I grew up in a household that cooked lots of beans and lentils. There was always something soaking, something sprouting. Soaking beans was done in light-weight steel pots, and for sprouting, the seeds were covered with wet cotton/muslin cloth. Although, there were no potted plants, our kitchen was teeming with life – plant life.
Mung beans were the staple, my mother cooked them at least once a week. And because mung beans are so versatile, we had mung beans in various forms, mung bean dosa (savoury crepe), mung bean fritters, mung bean stir fry and mung bean curry. And they all tasted great. I will be sharing with you a recipe of mung bean dosa, which I cook a lot and it’s also easy to make.
But before we see how to make the dosa, let’s get to know a little bit about the super healthy mung beans, so you will relish the dosa more.
As the name says, mung beans come in the category of beans, and in the broader category of pulses. And why am I telling you this is because pulses are called ‘functional foods’. Which means they not only provide you regular nutrients – protein and carbs, but they also are a great source of B vitamins, minerals, antioxidants and resistant starch.
What’s the deal with resistant starch? Well, it’s a special plant fiber that feeds the healthy gut bacteria. And if you don’t know much about the healthy bacteria, I can say in one word, they are ‘awesome’. They keep the bad bacteria and microbes in check, so your immunity will go up, and your infection rates will go down. And what else will go down is your weight, as these good bacteria also help with fat metabolism.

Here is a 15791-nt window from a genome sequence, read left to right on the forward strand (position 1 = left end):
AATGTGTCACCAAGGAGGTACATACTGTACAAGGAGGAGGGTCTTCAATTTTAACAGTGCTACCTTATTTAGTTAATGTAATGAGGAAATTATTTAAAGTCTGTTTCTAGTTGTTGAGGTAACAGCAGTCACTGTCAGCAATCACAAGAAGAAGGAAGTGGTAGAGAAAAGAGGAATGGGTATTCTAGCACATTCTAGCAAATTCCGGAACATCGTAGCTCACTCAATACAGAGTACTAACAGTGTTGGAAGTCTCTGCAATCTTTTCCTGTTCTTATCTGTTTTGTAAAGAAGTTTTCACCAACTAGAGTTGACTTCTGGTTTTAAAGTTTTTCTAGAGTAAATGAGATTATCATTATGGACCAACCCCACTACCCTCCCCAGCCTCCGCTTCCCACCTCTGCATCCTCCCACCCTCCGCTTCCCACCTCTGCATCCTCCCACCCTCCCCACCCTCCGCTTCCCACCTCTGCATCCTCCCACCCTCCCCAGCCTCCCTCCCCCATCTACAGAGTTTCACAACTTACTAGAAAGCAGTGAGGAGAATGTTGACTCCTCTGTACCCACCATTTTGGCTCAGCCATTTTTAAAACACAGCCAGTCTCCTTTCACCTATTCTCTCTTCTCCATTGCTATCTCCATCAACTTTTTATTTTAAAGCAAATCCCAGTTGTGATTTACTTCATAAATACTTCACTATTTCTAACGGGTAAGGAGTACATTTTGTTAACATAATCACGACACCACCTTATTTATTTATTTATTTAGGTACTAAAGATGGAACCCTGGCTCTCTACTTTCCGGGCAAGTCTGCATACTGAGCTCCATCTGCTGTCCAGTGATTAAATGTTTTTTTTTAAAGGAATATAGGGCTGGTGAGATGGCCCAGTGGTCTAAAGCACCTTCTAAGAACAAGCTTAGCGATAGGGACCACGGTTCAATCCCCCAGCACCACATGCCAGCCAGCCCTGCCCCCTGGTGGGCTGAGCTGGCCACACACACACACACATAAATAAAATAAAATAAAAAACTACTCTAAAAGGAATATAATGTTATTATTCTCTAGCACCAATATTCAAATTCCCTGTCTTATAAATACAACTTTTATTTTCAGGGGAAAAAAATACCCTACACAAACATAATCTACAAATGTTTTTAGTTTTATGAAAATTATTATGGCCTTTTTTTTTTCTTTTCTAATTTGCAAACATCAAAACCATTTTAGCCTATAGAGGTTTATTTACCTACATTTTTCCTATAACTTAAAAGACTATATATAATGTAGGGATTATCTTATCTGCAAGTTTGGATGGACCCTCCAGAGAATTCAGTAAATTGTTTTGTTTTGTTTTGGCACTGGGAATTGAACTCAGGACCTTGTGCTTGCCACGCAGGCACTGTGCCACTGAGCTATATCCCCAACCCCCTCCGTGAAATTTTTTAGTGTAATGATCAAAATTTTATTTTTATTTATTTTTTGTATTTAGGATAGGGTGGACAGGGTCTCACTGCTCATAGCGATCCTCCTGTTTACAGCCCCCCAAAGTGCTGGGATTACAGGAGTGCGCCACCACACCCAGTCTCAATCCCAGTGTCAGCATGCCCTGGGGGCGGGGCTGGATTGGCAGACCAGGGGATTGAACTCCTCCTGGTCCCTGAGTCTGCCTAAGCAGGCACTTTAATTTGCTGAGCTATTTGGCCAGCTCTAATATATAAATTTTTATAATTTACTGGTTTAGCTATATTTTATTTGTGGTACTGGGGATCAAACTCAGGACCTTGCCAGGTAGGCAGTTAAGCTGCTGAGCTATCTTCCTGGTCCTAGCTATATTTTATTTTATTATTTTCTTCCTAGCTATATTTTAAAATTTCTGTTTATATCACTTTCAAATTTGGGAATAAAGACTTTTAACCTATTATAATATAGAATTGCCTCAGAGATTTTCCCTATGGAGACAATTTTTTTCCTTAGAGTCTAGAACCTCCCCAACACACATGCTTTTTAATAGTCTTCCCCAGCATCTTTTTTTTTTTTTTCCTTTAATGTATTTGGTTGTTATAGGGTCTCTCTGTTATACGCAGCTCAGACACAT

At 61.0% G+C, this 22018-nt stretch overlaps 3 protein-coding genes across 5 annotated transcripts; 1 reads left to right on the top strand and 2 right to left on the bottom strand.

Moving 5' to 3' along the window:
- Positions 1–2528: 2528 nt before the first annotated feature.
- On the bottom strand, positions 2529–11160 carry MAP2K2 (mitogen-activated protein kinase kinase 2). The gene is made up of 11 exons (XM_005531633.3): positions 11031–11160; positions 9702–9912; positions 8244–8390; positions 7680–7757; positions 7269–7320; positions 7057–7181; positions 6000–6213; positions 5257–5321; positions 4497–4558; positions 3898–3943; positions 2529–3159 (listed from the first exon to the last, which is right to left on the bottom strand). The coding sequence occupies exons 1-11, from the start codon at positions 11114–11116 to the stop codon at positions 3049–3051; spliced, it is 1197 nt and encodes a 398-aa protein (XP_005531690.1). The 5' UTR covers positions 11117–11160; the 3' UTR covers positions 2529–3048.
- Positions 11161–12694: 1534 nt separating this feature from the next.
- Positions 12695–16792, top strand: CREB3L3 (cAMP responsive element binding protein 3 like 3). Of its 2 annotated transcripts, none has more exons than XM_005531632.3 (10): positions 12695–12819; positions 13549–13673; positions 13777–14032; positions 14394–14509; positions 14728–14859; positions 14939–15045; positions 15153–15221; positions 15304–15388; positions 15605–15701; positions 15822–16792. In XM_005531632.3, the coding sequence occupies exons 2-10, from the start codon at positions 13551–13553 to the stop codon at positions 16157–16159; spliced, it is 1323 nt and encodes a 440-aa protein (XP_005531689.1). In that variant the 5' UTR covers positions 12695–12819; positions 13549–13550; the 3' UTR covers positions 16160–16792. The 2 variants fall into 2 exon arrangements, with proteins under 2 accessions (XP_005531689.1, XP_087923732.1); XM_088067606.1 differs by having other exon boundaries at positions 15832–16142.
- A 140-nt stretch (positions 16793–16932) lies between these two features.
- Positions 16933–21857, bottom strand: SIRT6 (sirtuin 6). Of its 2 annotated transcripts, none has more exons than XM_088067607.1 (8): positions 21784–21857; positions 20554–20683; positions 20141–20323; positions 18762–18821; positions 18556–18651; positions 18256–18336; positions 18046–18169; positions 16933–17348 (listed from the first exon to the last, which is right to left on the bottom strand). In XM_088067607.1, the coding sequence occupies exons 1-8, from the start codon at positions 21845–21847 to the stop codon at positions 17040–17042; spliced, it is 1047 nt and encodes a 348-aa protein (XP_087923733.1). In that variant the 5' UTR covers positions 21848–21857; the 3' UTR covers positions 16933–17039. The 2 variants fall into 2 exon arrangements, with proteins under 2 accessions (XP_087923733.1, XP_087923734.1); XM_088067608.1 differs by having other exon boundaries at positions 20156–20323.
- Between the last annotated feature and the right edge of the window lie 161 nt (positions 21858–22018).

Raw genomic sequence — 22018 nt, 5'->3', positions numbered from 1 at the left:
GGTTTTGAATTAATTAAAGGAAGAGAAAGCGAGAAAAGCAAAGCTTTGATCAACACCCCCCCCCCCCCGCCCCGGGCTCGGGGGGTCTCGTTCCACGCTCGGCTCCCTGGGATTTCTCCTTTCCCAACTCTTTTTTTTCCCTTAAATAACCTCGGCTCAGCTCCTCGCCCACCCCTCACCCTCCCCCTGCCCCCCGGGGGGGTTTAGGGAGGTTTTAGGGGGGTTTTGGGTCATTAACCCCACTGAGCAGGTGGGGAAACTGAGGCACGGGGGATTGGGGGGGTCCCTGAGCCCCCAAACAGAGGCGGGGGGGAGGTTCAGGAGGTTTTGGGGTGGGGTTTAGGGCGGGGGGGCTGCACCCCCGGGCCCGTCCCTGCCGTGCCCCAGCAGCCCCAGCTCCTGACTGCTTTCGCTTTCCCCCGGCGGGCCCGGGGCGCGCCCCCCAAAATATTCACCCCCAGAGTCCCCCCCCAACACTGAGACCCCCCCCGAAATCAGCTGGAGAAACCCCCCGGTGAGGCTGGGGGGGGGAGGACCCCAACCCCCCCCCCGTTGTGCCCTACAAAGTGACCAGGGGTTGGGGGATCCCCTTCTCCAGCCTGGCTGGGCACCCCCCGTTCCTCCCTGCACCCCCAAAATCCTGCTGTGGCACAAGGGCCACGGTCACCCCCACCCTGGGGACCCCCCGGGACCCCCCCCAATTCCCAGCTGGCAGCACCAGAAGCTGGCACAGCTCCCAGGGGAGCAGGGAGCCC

What’s more, pluses such as mung beans are a great source of vegetarian protein.
And that’s because of their rich amino acid profile. Amino acids are essential for building muscles, tissue as well as hair. Nowadays, you will find mung beans in meatless burgers, vegetarian omelettes, etc. Basically, as a substitute for meat because of its texture and protein quality.
Besides, if you have low energy, pale skin and thinning hair, eat mung beans.
They contain high amounts of iron – the mineral necessary for making haemoglobin. When you have adequate haemoglobin, you are able to make better bonds with oxygen – which gets transported to every cell of your body. Thus, you will be more energetic and have glowing skin and stronger and healthier hair.
Mung beans are a nutritional powerhouse. But just eating a bland vitamin-rich food is no fun. Like being in a job you don’t like. The good thing about mung beans is that they taste great. So, it’s a win on all fronts.
Okay, you know mung bean benefits, now let’s see how to cook it.
I like to keep cooking minimalist. Most of the time, I put two or three spices. And that is how we eat. Let the main ingredient standout. In case of the mung beans dosa, we only need mung beans, rice, salt and some water for soaking and grinding. You can add more things if you like, I have given the suggestions below.
You will need:
Making the Dosa Batter:
Making the Dosa
Make-ahead and store the mung batter in the fridge:
If you want to eat mung beans dosa, you can’t decide 10 minutes before. You have to plan it. But the batter keeps for 4-5 days in the fridge. So if you make a large batch, you can eat it more than once.
And you can eat mung dosa for breakfast, pack it in your lunch box or have it for dinner.
Buying Mung beans:
Mung beans are available everywhere: in the supermarket, South Asian Stores, and you can also buy mung beans online.
That’s it. I want to hear from you how you make mung dosa. And if you are attempting for the first time, how did it turn out. Please share in the comment box below…
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